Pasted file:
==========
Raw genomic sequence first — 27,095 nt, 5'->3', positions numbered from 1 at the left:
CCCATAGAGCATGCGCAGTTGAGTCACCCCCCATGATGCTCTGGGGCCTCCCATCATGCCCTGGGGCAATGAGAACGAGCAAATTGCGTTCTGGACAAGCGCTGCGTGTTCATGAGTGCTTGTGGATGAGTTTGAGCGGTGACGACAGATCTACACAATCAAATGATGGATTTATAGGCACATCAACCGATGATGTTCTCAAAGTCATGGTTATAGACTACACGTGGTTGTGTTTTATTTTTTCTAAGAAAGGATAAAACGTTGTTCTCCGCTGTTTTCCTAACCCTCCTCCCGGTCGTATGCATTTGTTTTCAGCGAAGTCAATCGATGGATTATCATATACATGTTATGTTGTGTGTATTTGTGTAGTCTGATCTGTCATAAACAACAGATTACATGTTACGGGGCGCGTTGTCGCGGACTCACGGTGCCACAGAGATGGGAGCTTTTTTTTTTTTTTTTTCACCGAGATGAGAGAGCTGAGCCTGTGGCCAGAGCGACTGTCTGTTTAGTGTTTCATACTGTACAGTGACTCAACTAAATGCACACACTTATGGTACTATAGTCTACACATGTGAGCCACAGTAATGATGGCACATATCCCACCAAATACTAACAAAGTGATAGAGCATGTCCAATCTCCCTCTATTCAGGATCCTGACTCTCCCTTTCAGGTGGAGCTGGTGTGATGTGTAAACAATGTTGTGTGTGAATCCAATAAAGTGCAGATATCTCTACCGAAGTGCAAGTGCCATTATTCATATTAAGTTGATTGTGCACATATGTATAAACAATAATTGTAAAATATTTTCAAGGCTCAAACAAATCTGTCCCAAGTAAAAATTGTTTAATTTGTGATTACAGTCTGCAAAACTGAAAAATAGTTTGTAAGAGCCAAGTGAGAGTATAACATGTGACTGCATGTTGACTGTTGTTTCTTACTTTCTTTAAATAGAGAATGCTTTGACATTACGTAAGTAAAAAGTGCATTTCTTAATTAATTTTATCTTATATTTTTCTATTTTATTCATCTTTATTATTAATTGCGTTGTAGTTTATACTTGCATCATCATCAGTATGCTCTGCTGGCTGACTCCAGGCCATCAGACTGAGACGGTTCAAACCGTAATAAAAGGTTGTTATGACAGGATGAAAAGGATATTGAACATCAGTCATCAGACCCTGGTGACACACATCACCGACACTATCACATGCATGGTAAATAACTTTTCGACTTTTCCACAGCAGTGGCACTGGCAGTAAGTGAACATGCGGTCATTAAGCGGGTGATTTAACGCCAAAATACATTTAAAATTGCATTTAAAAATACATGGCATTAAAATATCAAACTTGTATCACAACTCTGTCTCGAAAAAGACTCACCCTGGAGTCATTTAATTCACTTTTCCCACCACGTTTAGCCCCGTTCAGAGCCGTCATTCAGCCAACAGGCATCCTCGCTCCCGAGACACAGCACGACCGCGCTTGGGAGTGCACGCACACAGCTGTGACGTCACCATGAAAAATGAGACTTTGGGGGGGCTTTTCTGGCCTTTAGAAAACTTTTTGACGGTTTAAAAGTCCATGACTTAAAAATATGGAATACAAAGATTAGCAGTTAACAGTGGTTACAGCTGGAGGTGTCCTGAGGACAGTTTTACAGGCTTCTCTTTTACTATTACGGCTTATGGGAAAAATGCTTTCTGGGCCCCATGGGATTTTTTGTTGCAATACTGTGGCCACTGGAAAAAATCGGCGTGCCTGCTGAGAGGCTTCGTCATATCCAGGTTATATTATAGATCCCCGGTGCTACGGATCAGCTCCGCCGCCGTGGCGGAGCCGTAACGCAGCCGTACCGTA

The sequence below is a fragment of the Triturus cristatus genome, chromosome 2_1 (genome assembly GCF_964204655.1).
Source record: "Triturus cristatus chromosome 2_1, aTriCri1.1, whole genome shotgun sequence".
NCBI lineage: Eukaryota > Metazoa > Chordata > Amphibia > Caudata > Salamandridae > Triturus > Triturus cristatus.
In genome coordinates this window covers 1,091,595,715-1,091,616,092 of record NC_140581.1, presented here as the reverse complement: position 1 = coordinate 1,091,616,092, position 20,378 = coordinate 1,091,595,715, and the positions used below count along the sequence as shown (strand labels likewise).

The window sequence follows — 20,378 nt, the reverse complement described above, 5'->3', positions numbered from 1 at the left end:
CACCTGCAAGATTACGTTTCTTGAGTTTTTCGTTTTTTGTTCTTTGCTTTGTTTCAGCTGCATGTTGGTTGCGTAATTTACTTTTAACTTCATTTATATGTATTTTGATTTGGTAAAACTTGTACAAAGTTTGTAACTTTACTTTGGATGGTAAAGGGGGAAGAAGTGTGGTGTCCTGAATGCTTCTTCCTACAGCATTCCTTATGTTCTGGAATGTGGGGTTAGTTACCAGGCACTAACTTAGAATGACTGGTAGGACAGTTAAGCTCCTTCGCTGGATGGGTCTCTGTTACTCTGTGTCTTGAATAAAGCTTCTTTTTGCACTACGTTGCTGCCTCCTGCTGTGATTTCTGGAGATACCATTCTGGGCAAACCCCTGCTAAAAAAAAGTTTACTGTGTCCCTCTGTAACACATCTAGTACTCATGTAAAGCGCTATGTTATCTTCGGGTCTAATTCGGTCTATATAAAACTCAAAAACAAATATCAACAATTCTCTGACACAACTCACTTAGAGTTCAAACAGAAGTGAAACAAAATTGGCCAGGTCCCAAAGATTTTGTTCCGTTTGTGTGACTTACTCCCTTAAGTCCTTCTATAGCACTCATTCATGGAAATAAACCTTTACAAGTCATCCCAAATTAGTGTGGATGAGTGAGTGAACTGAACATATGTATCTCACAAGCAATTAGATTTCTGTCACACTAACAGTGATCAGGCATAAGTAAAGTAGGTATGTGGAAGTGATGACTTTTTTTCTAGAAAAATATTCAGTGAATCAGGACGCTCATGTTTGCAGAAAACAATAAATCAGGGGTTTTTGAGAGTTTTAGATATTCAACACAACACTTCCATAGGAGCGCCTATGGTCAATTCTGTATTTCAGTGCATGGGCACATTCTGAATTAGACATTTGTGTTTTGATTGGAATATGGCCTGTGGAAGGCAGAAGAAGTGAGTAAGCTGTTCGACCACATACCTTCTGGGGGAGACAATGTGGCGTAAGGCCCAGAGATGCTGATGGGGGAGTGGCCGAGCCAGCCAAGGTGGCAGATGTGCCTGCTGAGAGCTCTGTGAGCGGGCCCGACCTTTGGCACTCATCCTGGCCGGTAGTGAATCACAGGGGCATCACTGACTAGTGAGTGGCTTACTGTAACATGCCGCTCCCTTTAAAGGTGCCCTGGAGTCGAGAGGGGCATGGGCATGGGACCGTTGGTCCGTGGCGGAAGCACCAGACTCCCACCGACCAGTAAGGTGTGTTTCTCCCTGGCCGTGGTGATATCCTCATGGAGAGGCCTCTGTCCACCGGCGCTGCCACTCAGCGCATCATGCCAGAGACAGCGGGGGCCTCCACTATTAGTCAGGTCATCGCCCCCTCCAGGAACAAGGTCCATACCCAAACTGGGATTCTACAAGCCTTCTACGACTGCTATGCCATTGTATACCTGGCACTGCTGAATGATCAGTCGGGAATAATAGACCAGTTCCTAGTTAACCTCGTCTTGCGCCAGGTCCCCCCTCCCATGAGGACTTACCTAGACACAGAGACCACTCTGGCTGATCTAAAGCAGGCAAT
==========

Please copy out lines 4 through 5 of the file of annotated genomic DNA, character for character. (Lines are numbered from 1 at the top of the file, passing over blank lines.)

Source record: "Triturus cristatus chromosome 2_1, aTriCri1.1, whole genome shotgun sequence".
NCBI lineage: Eukaryota > Metazoa > Chordata > Amphibia > Caudata > Salamandridae > Triturus > Triturus cristatus.